Service workers and the Cache Storage API offer some very low-level primitives that developers are expected to build on top of. Some common recipes that work well are outlined in "The Offline Cookbook." Developers who want a higher-level package for those strategies often turn to the Workbox libraries. Generally speaking, Workbox divides up caching into two approaches.
There's precaching, where build tools (like
workbox-webpack-plugin) generate a manifest of URLs and revisions, which is then fed into the
workbox-precaching runtime module. Based on the precache manifest,
workbox-precaching keeps your cache up to date and sets up a route to serve precached URLs using a cache-first strategy.
Workbox will let you go all-in on either precaching of runtime caching, if you want, but you can also use both types of caching within the same service worker. (If you do, the order in which you register routes is imports; your should include
precacheAndRoute() before any additional
registerRoute() statements to ensure that anything in your precache manifest ends up being served via the precache strategy!)
In order to help developers decide which URLs should be precached and which should be runtime cached, here's a rough rundown of pros and cons of each approach. We'll formalize this information as part of an upcoming, long-overdue revamp of the Workbox documentation, but I recently wrote this up for a different purpose, so I figured I'd make it public!
- Cache-first is "safe" with URLs that don't contain hashes, since the revision information is generated at build time and maintained out-of-band in the precache manifest.
- You can easily cache resources that are needed for subsequent pages, instead of waiting for the service worker to take control and intercept the request for runtime caching. (You can work around this somewhat by explicitly adding items to a runtime cache.)
- Requires a build step.
- Unconditionally caches everything during service worker installation. If you include URLs for infrequently used subresources in the precache manifest, or large resources like images, that can be wasteful, as you're caching things that will never be read.
- Precaching resources that update frequently can lead to a lot of "cache churn". This is fine for subresources that are commonly used, but the worst case scenario is that you've precached an infrequently used subresource that's updated frequently, compounding the wasted bytes described in the previous point.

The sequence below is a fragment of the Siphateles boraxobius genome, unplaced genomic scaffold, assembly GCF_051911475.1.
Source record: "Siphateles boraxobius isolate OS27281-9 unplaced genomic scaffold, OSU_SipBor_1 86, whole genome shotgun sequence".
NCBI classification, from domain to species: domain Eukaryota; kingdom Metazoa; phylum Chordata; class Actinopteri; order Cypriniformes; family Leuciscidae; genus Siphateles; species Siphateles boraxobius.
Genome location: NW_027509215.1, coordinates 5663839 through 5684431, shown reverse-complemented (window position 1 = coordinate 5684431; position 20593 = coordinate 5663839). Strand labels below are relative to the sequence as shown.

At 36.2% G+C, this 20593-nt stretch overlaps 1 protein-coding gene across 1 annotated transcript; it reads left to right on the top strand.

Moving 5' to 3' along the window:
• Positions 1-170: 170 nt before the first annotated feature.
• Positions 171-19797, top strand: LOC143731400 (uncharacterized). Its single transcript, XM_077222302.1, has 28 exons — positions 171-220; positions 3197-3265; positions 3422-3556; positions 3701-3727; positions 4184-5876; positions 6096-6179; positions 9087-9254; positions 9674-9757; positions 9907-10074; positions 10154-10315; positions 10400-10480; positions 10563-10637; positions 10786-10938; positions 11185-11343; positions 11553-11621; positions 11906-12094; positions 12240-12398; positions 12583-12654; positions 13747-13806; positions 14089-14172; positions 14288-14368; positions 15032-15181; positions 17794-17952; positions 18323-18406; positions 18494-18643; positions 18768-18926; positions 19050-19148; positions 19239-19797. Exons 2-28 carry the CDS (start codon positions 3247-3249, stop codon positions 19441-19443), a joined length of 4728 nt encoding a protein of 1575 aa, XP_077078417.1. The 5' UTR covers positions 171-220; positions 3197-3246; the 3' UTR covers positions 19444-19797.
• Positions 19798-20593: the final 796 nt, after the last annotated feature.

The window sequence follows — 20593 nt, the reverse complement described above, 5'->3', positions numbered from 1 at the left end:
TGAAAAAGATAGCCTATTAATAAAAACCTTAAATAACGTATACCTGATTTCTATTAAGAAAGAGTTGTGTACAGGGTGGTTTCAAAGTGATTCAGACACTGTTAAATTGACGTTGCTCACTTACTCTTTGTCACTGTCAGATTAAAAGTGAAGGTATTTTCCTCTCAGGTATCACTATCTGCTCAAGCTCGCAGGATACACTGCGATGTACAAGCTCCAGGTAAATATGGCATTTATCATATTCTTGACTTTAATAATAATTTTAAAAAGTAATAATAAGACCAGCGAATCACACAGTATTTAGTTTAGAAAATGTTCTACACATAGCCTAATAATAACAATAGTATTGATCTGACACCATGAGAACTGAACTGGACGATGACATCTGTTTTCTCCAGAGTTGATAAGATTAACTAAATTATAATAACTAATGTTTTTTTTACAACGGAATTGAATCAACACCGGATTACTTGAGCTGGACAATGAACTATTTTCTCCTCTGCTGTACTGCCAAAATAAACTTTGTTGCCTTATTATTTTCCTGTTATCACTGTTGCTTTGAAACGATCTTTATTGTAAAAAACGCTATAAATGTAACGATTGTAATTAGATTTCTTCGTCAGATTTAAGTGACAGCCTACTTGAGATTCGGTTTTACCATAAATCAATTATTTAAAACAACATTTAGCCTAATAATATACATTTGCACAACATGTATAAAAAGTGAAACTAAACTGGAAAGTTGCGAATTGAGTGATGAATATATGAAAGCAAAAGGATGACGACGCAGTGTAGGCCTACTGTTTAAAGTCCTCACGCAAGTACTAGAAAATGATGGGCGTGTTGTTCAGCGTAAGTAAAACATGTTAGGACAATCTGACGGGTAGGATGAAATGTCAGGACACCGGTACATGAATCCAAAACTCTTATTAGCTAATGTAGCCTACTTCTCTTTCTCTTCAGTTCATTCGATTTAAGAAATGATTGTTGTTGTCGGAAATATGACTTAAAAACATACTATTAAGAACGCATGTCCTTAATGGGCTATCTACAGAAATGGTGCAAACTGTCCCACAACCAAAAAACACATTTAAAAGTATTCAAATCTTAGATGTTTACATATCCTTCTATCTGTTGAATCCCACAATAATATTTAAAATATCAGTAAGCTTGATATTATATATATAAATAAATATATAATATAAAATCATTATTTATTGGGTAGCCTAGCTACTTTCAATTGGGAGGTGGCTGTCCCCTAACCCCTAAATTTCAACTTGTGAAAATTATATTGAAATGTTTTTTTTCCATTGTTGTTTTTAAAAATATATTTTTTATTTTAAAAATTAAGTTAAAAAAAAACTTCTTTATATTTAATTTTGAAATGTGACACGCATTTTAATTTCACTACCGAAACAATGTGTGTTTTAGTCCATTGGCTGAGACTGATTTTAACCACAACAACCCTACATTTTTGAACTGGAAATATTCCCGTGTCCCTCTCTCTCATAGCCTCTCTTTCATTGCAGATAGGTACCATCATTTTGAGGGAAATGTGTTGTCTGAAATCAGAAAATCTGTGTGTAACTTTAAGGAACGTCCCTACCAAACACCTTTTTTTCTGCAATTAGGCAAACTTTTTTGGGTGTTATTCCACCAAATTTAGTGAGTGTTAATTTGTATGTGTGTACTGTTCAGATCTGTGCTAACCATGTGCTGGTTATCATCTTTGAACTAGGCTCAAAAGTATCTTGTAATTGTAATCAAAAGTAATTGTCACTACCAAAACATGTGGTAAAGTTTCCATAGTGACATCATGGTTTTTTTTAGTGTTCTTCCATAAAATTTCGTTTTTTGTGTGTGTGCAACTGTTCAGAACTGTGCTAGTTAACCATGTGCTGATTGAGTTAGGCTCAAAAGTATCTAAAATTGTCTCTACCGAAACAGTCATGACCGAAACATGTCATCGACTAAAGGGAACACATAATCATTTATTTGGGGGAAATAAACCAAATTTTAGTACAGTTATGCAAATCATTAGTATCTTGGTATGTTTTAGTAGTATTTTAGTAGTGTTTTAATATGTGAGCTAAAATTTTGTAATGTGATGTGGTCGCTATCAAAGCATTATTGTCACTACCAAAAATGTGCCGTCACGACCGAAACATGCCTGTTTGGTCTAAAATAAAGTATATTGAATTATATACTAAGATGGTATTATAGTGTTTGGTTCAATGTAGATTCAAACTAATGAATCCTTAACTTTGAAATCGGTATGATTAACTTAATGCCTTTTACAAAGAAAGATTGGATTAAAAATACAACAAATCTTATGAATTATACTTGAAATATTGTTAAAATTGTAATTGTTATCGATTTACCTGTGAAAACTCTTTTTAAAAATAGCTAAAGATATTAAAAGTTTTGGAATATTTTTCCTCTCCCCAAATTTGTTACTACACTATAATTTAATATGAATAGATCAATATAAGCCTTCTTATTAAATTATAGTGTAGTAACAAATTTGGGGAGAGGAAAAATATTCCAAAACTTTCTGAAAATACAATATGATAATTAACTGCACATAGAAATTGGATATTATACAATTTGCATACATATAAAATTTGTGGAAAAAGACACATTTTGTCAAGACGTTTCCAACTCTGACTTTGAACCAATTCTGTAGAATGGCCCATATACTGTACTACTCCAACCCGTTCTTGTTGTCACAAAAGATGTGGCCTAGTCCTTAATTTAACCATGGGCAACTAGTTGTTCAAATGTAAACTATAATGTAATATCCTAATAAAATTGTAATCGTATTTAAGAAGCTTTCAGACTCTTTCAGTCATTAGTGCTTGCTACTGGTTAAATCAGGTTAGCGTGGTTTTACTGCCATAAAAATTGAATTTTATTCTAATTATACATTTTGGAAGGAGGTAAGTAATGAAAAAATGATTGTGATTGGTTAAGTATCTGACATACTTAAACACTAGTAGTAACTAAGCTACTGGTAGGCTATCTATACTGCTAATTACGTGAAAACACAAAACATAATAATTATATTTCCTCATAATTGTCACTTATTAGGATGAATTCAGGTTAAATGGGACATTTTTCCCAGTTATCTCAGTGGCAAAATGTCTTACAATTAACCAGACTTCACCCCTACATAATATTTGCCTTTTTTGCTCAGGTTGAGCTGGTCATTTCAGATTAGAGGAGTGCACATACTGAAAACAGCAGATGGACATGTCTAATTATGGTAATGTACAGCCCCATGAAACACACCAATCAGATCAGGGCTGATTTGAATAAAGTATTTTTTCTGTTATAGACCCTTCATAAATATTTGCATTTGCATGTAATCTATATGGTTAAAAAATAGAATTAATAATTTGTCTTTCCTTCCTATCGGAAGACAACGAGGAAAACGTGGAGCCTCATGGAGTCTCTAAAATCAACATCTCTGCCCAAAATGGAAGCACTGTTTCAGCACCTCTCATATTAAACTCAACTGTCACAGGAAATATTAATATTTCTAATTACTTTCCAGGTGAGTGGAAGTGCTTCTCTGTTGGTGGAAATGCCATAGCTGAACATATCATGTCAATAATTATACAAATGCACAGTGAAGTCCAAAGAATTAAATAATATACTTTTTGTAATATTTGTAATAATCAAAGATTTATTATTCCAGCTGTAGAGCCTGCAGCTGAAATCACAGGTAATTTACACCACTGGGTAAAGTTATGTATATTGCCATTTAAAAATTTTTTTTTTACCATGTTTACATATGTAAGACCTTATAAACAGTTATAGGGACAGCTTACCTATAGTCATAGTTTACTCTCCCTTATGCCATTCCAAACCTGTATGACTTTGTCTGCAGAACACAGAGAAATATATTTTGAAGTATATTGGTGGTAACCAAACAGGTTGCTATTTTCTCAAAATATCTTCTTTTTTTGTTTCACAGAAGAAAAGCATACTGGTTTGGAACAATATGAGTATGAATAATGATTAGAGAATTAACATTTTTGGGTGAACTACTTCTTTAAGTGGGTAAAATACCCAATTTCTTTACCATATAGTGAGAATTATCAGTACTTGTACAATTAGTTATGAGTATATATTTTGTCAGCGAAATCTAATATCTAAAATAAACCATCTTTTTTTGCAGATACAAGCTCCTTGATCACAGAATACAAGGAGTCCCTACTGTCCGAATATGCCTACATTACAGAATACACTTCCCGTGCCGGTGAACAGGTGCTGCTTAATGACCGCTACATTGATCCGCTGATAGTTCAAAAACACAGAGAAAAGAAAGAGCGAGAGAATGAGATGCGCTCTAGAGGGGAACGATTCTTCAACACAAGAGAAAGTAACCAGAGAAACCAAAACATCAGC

- Works well for URLs whose hash can't be determined at build time. (This is an issue for most dynamic or server-rendered content.)
- Flexibility to use either a network-first or cache-first strategy, giving you control over the freshness vs. speed tradeoff.
- Allows the cache lifetimes of different subresources to exist independent of each other, based on routing rules, and cache expiration plugins.
- Users might end up with a broken offline experience if the page relies on resources that haven't been cached yet.
- If a given URL doesn't include hash or versioning info, it's generally not safe to use a cache-first strategy. The best your can do is stale-while-revalidate, to ensure that the cached resources gets updated eventually.
- Assuming your URLs do include versioning information like hashes, there is no built-in mechanism for automatically expiring previous revisions of a given resource once a new one is in the cache. (I've been playing around with solutions via a Workbox plugin, though.)
My normal go-to is to precache as much as possible, as most of my web apps have a build process already, they normally are limited in size (say, under 1 megabyte for all of the app content), and I don't churn my cached resources that frequently. Whenever I do mix in runtime caching, it's normally for things that can't be versioned at build time (like live API results) or for images, which I'd rather not force everyone to download during service worker installation.
During my recent blog infrastructure rewrite, though, I've ended up going entirely with runtime caching, instead of precaching. I don't know if there's a technical reason for that choice as much as giving me an opportunity to experience some of the pain points that come with runtime caching, like how to expire old versions of hashed URLs.